The first bird that Brendon Samuels found was a young northern flicker on the sidewalk by the gym at the University of Western Ontario in September, 2018.
He soon had a collection of dead warblers, sparrows, hummingbirds and woodpeckers in the freezer at the Advanced Facility for Avian Research.
For the next three years, as part of his PhD research, Mr. Samuels walked the campus every spring and fall, looking for birds killed by window collisions. One year, the final count was 413.
On the worst day, he stumbled upon 20 cedar waxwings, who had, he assumes, become tipsy on the fermenting berries below one of the university’s shinier buildings, and smashed themselves, unwittingly, into the windows while flying away.
Sometimes, he found the birds still panting on the ground, suffering from a broken wing or a concussion, only to die in his hand.
“I had never been exposed to that kind of suffering,” he says. As a scientist, he knew the loss was exponential – these were juveniles who would never have babies, parents whose babies would now starve, migratory species who would never spread seeds to help grow the land, or eat insects to protect crops.
Some days, he went home in tears to cuddle his parrot, Lester, who made him laugh by humming her own musical compositions and mimicking microwave beeps when she wanted her mashed potatoes heated up.
Mr. Samuels didn’t want to just catalogue bodies. He wanted to solve a problem, and, in this case, he knew there was an effective and relatively cheap solution. So he began to give public presentations, encouraged Western University students and staff to document dead birds themselves, and studied part-time so he could take a job with an environmental group.
Thanks in large part to his advocacy, Western in London, Ont., is now a leader in bird-safe windows, and it’s rare that a dead sparrow is discovered in the shadow of its retrofitted buildings. Today, Mr. Samuels heads to the Ontario Legislature, where Ontario NDP MPP Chris Glover will table a private member’s bill that would make bird-safe measures mandatory in the province’s building code for all new buildings, including single-family homes. More than 50 wildlife and conservation groups have signed a letter calling on the government to support the bill.
Since 1970, according to a 2019 paper in the journal Science, North American bird populations have declined by 30 per cent. Most of the reason is habitat loss, the indirect toll of climate change or human development. But there are two leading direct causes of bird deaths: cats and windows. One of those is a fairly simple problem to solve, points out Mr. Samuels: Put tiny dots on windows so birds can see them.
Counting bird collisions is challenging: Birds may fly away, with a concussion or collapsed air sac, and die later, or their bodies may be eaten by scavengers. The current estimate used by researchers is that between 16 to 42 million birds are killed this way every year this way in Canada – but that’s an older, and likely conservative figure, says Mr. Samuels.
As urban space grows upward and big windows have become popular, the risk to birds has increased, says Michael Mesure, the executive director of FLAP Canada, a bird advocacy groups supporting more sweeping mandatory measures. When he travels to cottage country, he says, “my jaw drops when I see some of these mansions on the lakes that are all glass. I can guarantee you those buildings are killing dozens, if not hundreds of birds a year.”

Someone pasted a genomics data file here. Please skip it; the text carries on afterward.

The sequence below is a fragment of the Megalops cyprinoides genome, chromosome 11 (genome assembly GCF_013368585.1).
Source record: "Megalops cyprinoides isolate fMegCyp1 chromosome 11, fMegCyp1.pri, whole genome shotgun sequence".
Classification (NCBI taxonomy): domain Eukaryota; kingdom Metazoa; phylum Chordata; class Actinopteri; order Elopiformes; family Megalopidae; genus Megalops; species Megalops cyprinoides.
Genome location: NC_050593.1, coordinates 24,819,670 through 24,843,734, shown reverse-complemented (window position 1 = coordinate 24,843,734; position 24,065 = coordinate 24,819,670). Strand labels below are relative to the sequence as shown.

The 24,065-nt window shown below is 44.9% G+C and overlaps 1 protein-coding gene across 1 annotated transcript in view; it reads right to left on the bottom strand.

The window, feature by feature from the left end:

Birds strike windows because they are confused by the reflection or attracted by light. Glass is a bigger risk than height for buildings; most collisions, says Mr. Samuels, happen at the tree line and below. Toronto, for instance, is a city with a high risk of bird strikes because it’s located beside a large body of water on a migratory bird route, and has a lot of enticing green space.
In 2007, Toronto became the first city in the world to adopt bird-friendly development guidelines, a step that has been adopted by municipalities across the country. Guidelines by the Canadian Standard Association have been used by architects considering bird safety when they design new structures. In some cases, Mr. Mesure says, environmental groups have brought legal action against owners with buildings causing high bird death counts, to press them to make changes.
Making bird-safe measures mandatory for all new construction, says Mr. Samuels, would normalize a relatively inexpensive fix.
This usually involves applying a pattern of dots about five centimetres apart – or the width of a bird’s body – across the surface of the glass. Those one-off owl stickers don’t work, says Mr. Samuels, because birds just fly around them. Windows with screens are usually safe; transparent patio railings are definitely not. While most collisions happen during daytime hours, using blinds and reducing outdoor light pollution can also prevent bird collisions.
People often worry about bird-safe window measures wrecking the view, says Mr. Samuels, but he says most people don’t even notice from the inside when they’re installed in office buildings.
In any event, he argues, it’s a minimal compromise to protect the same birds who help contribute a health environment and bring us joy with their song.
There’s a larger lesson here as well, he says. Given all the hard decisions that climate change will require, he asks, “What does it say about our society, and our elected officials, if we choose not to do the easy stuff?”
Editor’s note: A previous version of this article spelled Brendon Samuels's first name incorrectly. This version has been updated.